Through grand gates where giant palms stand as silent sentinels is the magnificent Ranch San Carlos, a 237 acre estate property that for nearly 100 years been under the ownership of one family. This extraordinary property cascades down the foothills of Montecito and offers panoramic vistas across the valley to the shimmering blue Pacific. A long, gently curving driveway edged with Santa Barbara stone ascends through acres of citrus groves to the sprawling hilltop manor home designed in 1929 by master architect Reginald Johnson for one of America’s most prestigious families. Johnson was the pre-eminent architect of the era and continues to be celebrated for the many notable homes he designed in Pasadena and Montecito.
His spectacular Monterey Colonial of approximately 25,000 square feet is comprised of over thirty rooms. From the vast motor court one passes through the front door and into the grand entry hall where one is immediately transported back in time to an era of elegance and refinement; where men wore formal dress and women donned Parisian couture gowns to welcome dinner guests to glittering soirees. The home is infused with an atmosphere of sophistication and refinement. The barrel vaulted central gallery which connects the sumptuous public rooms to the upper bedroom wings is lined with hand-painted period murals and windowed display cases. This grand hall sets a tone of luxury and attention to detail for which Johnson was so well known.
Reginald Johnson’s architectural ingenuity is no better showcased than in his brilliant use of the natural slope and contours of the property. He astutely sited the home on two natural terraces. By planning the formal living rooms around a central courtyard and placing the Master and family bedroom wings on the upper terrace he effectively created a spatial separation that afforded privacy, calm and exceptional views.
The grandeur of the light-filled Library and formal Living and Dining rooms is remarkable. The wide “L” shaped central gallery is on perfect axis with both the Living and Dining rooms and overlooks a formal inner courtyard where graceful palms stand over clipped boxwood hedges that encircle a peaceful water feature. This is yet another example of Johnson’s intimate knowledge of scale and symmetry. During the 1920s the Owners acquired a stately Manor Home in Great Britain. The oak paneled formal rooms were meticulously disassembled and shipped to Santa Barbara where Johnson incorporated them with stunning results into their new Santa Barbara home. The exceptional artistry and workmanship of these paneled rooms would be impossible to duplicate today, and the beautiful patina, exquisite moldings, finials and mantle pieces are timeless testaments to a bygone era. With its ocean-viewing south terrace, the baronial- sized living room with two majestic fireplaces and spectacular crystal chandeliers is without doubt one of the most exquisite rooms in all of Santa Barbara.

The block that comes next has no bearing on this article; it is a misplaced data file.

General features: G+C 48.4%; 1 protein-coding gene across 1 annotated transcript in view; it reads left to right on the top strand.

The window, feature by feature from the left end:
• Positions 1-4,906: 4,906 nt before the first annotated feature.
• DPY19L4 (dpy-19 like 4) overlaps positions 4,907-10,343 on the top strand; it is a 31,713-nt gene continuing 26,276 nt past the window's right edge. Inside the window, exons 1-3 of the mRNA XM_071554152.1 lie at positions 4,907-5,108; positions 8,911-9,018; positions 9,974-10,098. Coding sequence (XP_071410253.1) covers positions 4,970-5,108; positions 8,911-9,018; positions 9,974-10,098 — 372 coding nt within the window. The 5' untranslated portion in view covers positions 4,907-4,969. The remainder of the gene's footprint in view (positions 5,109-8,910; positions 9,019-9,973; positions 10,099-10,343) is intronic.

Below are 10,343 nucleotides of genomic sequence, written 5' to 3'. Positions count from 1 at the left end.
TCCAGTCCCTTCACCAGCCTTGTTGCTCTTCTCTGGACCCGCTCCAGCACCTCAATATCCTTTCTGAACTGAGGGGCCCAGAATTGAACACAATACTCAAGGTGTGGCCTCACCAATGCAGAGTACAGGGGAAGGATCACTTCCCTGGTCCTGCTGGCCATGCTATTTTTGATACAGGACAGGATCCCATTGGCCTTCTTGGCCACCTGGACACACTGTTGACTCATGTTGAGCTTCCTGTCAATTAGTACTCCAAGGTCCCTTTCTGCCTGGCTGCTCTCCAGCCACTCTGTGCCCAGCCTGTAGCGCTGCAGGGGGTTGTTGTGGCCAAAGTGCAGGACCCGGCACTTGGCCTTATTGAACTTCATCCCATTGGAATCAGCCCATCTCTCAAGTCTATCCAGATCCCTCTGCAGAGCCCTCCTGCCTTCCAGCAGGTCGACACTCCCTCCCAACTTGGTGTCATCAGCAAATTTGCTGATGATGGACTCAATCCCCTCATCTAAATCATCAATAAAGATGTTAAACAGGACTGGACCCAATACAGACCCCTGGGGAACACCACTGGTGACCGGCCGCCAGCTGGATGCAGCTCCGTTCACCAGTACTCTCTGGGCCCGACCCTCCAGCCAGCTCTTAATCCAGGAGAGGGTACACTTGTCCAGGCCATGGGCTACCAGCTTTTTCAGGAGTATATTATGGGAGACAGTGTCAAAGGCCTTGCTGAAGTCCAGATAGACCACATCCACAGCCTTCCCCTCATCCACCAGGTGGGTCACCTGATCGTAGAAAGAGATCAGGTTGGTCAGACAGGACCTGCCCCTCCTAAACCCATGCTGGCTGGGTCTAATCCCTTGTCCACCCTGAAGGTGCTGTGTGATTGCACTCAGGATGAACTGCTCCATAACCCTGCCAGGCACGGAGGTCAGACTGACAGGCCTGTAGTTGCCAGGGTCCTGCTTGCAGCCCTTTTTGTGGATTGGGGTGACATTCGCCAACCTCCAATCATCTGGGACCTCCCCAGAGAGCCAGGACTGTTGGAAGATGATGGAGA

The Library is lined with the Owner’s personal collection of books, many of them first editions. French doors open to the south facing terrace that is shared with the Living Room. A Trophy room replete with brightly polished cups from the Owners’ many Polo match victories and horse racing triumphs is located off the entrance to the Library. A secret hallway leads from the Library to the Living room where a hidden door in a paneled wall opens to reveal a staircase that descends to an authentic English Whisky pub, complete with wooden casks, a long oak bar, stone fireplace plus an ample seating area. This oversized room could easily be transformed into a wonderful home theater. There is also an extensive cellar for a collection of vintage wines.
At the entrance to the Dining Room is a marvelous card room with walls covered in silver foil art-deco wall paper and furnished with lacquered card tables; the sedate setting for competitive backgammon and card games. The marvelously proportioned dining room is located at the eastern end of the central gallery and is grand in scale, yet intimate in ambiance. It too has a private stone terrace for al-fresco dining on temperate Santa Barbara evenings. The Dining Room also overlooks formal parterre gardens that would be the ideal setting for a reflecting pool as it enjoys a large, level site.